Friday 5/18/2007 11:29:00 PM

Stanley Sagemuffin was a man of mediocre proportions. Neither slim nor fat. Short nor tall. Strong nor weak. His physiology was such that most men ignored him and most women pitied him.

Born into the middle of a brood of children. Seven to be precise. His childhood was laced with trauma from both ends. Big brothers boasting and batting him about like their shuttlecock between their own matches. Little sisters painting his fingernails while he napped. Drawing smiles on his mostly smileless lips in Barbie brand lipstick.

Stanely David Sagemuffin had never been important as a child. Not a football star nor a chess club champion. Not beautiful or handsome. Lost in a sea of precocious and marketable siblings he simply floated away. He waded through the duties and rituals of youth like a prisoner laboring on a chain gang. He was an unremarkable child that seldom caused any trouble and all the years that had aged him since had done only that. Made him older, but no less mediocre. No less alone in a sea of people.

He went to community college. He studied business and had a job as the manager of the local electronics superstore before he'd even finished his courses. It was there he met his wife. A beautiful orgasm of a woman. The kind of woman that makes strangers gasp when she enters the room. Beautiful right down to her core. She fell in love with Stanley because he was everything she wasn't. Stanley Sagemuffin could stand in the center of a room screaming at the top of his lungs and still no one would notice him. And that was why his wife, his gorgeous wife, Denise had fallen in love with him.

Pity mostly.

As to why Stanley had fallen for Denise that was a bit more complex. He spent 13 through 19 hating girls like her. It didn't matter how nice they were underneath the supple cardigans and delicate mascara. If they were pretty he hated them. If they were, like his wife Denise, extraordinary, he despised them.

Stanley hated his parents for having so many children. Hating chance for placing him in the middle. But most of all he hated genetics for falling asleep on the job when they conceived him. In fact, the one and only thing that made Stanley Sagemuffin unique was the silent rage that lay like a dormant seed somewhere in the foul of his intestines. Waiting quietly. Still. For a stray drop of sunshine to find it and give it life.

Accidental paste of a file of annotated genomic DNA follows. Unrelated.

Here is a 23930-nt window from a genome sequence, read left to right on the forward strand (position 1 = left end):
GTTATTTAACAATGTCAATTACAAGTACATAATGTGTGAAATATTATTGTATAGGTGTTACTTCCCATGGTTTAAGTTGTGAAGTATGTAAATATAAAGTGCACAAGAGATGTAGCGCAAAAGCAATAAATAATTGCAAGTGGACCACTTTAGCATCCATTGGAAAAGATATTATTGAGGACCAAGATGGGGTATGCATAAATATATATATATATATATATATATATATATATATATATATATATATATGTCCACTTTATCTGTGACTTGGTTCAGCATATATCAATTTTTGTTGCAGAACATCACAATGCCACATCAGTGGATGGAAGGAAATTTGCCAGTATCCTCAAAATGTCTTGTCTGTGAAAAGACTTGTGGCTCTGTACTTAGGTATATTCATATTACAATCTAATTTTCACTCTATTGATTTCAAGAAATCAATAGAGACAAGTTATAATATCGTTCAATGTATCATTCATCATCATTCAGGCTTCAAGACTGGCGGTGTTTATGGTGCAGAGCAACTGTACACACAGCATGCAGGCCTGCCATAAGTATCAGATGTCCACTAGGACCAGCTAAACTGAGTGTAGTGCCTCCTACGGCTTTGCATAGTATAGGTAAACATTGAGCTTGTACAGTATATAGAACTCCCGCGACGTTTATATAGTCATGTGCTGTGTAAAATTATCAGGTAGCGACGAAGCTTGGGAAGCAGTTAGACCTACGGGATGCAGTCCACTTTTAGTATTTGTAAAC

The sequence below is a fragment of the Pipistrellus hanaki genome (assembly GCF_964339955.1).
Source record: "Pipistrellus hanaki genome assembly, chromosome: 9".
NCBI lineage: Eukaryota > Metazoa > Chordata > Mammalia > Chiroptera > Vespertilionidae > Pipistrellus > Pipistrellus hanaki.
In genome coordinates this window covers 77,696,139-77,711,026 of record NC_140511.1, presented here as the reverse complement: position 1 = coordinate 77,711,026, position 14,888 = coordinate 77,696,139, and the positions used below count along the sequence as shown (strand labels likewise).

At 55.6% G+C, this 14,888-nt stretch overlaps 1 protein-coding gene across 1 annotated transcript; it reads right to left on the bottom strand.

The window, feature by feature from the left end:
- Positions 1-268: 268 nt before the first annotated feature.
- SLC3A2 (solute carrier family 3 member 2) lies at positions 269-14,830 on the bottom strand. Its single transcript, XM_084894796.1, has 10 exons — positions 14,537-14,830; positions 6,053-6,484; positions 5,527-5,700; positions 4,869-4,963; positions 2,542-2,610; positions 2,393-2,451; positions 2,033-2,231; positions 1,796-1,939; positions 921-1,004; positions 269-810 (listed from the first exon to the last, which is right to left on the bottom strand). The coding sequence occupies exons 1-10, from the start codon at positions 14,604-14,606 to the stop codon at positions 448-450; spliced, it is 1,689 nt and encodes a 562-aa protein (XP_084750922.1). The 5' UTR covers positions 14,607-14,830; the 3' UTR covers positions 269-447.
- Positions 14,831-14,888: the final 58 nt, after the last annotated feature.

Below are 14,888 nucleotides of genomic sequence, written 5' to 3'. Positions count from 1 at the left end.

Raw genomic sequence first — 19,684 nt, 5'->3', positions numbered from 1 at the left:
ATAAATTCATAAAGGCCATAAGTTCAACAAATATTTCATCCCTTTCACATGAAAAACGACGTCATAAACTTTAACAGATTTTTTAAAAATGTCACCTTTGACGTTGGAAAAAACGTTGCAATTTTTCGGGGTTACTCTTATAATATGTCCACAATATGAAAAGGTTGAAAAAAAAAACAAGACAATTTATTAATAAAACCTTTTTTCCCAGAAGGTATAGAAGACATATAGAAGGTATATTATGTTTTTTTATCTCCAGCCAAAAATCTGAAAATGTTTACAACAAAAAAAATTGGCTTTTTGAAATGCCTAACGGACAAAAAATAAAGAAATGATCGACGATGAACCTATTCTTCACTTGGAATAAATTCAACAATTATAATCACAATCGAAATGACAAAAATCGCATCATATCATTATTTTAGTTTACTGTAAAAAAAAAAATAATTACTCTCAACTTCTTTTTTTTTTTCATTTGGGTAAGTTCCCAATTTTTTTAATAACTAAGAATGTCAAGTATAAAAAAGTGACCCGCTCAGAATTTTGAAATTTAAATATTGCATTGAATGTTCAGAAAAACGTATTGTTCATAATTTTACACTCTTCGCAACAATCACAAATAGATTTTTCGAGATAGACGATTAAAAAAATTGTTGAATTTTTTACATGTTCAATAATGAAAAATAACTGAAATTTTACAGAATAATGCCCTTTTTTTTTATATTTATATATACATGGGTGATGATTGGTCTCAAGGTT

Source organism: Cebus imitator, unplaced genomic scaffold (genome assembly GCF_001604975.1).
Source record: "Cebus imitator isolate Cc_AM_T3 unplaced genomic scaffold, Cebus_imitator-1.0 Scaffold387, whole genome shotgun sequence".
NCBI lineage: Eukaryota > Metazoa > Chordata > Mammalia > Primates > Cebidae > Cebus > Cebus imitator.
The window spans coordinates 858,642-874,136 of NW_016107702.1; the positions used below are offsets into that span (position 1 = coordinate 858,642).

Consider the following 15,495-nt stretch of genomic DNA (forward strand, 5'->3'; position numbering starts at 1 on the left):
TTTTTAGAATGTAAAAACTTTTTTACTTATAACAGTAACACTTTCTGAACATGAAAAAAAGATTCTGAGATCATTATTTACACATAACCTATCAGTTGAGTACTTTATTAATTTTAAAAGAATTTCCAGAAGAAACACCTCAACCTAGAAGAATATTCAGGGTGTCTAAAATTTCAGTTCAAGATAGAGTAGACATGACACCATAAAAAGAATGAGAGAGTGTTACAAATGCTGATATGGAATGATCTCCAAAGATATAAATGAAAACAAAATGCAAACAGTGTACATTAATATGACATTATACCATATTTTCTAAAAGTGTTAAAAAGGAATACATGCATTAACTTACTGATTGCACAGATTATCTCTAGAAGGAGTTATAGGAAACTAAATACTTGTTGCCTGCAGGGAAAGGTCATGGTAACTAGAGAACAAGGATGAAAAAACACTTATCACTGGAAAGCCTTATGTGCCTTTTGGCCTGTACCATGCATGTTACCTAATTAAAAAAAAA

Most people assumed Stanley hated himself. From the way he stared at his feet as he walked. The way he refused to socialize with anyone. For how much he was a satire of himself. A cartoon drawn over the life of a man. In splatters of anvil. And puffs of cliff. Looking down. Shocked that the ground is no longer beneath him. But Stanley didn't hate himself. He hated them. He hated them all. For perpetuating a world where unremarkable children become unremarkable men.

But most of all he hated his beautiful wife, Denise. For as unremarkable as Stanley had always been, she had made him something worse.

A father.

Stanley and Denise named their son after his eldest brother, Sean. She because he had died in a car accident during his sophomore year of college. The quintessential all American football star on scholarship. Drunk in an SUV full of friends fleeing the scene of a gang rape on a freshman whose IQ totalled more than all theirs combined. Stanley still remembers. Still pauses mid stride on certain Sundays. His gait choked by the flux of testosterone and grassy cleats. Slide rules snapping on fat, fat goal posts. Long skirts muffling slippery screams. The kick of the warm turf under frantic wheels like a barbecue fragrantly killing that which is already dead.

Stanley did so because he hoped given the right name heredity might be nudged in the proper direction. Had they only this one child. This one and only he would never be forgotten. Never be calculated against. The domino lost in the center of the cascade. Neither beginning nor end. One tiny penny dropped into an endless well of wishes.

Sean, as it turned out, was not at all like his father. He was an infinite child. Brimming with as many answers as he was questions. He was mercury. As ecstatic to be alive as the world was to have him.

Poor Stanley Sagemuffin, he found himself hating his own child. For making his wife happier than he ever could. For showing him what he might've been.

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